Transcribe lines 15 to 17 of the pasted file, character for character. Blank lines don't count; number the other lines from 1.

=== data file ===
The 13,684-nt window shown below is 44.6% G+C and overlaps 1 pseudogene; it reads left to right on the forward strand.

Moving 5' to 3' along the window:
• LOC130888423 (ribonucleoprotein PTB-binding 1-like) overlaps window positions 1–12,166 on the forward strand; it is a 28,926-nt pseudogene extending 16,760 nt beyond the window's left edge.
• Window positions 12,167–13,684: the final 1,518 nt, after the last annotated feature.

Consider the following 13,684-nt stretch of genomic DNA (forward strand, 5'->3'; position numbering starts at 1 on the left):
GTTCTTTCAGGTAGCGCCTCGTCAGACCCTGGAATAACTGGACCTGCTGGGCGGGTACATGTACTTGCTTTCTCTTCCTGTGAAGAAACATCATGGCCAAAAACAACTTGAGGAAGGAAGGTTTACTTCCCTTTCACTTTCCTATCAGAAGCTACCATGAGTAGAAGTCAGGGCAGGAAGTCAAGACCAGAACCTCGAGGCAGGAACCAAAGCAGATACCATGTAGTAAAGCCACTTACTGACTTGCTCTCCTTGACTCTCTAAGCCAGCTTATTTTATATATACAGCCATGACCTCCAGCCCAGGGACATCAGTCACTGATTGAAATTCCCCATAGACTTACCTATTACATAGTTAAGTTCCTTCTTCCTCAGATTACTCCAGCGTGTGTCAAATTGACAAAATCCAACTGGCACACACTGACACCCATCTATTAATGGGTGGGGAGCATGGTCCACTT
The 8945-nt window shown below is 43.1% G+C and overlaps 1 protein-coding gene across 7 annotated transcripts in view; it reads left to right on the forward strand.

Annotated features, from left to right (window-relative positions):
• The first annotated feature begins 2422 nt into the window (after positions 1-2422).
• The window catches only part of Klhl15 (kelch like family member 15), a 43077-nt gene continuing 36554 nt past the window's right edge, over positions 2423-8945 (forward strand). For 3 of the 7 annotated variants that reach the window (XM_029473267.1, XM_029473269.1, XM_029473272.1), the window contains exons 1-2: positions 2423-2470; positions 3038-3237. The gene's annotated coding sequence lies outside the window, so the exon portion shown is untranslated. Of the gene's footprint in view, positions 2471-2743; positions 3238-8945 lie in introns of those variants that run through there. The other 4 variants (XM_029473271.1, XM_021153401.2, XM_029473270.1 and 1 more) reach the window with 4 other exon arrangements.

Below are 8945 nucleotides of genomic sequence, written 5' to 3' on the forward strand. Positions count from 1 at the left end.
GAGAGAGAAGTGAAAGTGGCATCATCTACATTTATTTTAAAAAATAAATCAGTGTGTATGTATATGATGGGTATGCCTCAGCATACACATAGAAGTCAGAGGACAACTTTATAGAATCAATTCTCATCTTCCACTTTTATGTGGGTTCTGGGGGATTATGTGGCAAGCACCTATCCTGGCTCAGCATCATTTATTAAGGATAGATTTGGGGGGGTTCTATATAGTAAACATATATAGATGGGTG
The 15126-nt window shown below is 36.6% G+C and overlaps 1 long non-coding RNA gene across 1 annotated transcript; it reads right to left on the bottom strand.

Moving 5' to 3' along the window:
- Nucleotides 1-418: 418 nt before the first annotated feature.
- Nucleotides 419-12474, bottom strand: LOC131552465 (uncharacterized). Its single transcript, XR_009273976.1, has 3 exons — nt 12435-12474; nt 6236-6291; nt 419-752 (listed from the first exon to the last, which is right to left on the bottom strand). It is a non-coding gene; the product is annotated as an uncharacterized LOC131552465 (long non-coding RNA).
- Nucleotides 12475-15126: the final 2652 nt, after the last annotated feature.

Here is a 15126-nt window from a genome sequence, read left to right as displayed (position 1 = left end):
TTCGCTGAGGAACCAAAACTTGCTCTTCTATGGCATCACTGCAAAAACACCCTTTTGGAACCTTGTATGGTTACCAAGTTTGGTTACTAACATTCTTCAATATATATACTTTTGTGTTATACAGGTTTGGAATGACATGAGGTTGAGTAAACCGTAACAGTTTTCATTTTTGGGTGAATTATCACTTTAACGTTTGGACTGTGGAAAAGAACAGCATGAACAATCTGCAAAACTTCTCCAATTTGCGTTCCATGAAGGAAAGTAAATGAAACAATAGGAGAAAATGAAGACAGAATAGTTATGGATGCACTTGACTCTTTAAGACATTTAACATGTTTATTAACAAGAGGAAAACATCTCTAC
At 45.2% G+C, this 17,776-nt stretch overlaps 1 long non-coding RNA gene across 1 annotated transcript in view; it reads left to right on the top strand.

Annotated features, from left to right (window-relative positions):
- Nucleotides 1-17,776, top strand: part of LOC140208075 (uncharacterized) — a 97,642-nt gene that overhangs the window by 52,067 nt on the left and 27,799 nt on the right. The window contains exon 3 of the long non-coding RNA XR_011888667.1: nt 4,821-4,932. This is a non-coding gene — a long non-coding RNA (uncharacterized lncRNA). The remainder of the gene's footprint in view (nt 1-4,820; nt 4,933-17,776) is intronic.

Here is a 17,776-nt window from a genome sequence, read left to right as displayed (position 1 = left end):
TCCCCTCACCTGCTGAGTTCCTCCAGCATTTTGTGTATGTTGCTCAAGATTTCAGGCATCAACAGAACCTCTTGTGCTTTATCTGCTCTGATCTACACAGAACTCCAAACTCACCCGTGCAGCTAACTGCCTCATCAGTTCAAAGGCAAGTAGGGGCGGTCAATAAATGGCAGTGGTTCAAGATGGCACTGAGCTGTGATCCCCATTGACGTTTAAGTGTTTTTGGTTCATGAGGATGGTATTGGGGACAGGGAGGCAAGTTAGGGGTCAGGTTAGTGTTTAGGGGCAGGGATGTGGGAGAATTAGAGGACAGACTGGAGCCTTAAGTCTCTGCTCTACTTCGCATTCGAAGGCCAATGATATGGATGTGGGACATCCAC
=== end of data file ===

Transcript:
- Nucleotides 1-418: 418 nt before the first annotated feature.
- Nucleotides 419-12474, bottom strand: LOC131552465 (uncharacterized). Its single transcript, XR_009273976.1, has 3 exons — nt 12435-12474; nt 6236-6291; nt 419-752 (listed from the first exon to the last, which is right to left on the bottom strand). It is a non-coding gene; the product is annotated as an uncharacterized LOC131552465 (long non-coding RNA).
- Nucleotides 12475-15126: the final 2652 nt, after the last annotated feature.